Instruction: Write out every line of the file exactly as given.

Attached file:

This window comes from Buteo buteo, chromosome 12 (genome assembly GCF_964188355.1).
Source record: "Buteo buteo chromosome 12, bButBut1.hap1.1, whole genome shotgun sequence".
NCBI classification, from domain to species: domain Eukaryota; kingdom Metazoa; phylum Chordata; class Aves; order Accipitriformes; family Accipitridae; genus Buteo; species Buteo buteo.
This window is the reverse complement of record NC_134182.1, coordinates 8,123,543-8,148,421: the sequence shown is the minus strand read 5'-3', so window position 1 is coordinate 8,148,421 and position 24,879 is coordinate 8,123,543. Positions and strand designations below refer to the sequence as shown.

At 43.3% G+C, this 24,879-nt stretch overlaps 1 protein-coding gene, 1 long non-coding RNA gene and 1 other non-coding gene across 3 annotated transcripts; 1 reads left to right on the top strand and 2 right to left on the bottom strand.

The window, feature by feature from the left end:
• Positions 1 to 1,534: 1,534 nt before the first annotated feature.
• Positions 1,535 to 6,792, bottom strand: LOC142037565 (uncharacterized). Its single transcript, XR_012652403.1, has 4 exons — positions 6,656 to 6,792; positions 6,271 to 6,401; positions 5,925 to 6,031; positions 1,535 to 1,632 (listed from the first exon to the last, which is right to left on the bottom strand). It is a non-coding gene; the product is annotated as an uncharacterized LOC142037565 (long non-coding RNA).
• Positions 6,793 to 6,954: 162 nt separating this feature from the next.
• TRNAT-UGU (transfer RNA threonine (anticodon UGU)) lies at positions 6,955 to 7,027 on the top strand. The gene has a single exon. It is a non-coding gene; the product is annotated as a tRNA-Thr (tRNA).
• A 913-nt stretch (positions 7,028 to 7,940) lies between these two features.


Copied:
This window comes from Buteo buteo, chromosome 12 (genome assembly GCF_964188355.1).
Source record: "Buteo buteo chromosome 12, bButBut1.hap1.1, whole genome shotgun sequence".
NCBI classification, from domain to species: domain Eukaryota; kingdom Metazoa; phylum Chordata; class Aves; order Accipitriformes; family Accipitridae; genus Buteo; species Buteo buteo.
This window is the reverse complement of record NC_134182.1, coordinates 8,123,543-8,148,421: the sequence shown is the minus strand read 5'-3', so window position 1 is coordinate 8,148,421 and position 24,879 is coordinate 8,123,543. Positions and strand designations below refer to the sequence as shown.

At 43.3% G+C, this 24,879-nt stretch overlaps 1 protein-coding gene, 1 long non-coding RNA gene and 1 other non-coding gene across 3 annotated transcripts; 1 reads left to right on the top strand and 2 right to left on the bottom strand.

The window, feature by feature from the left end:
• Positions 1 to 1,534: 1,534 nt before the first annotated feature.
• Positions 1,535 to 6,792, bottom strand: LOC142037565 (uncharacterized). Its single transcript, XR_012652403.1, has 4 exons — positions 6,656 to 6,792; positions 6,271 to 6,401; positions 5,925 to 6,031; positions 1,535 to 1,632 (listed from the first exon to the last, which is right to left on the bottom strand). It is a non-coding gene; the product is annotated as an uncharacterized LOC142037565 (long non-coding RNA).
• Positions 6,793 to 6,954: 162 nt separating this feature from the next.
• TRNAT-UGU (transfer RNA threonine (anticodon UGU)) lies at positions 6,955 to 7,027 on the top strand. The gene has a single exon. It is a non-coding gene; the product is annotated as a tRNA-Thr (tRNA).
• A 913-nt stretch (positions 7,028 to 7,940) lies between these two features.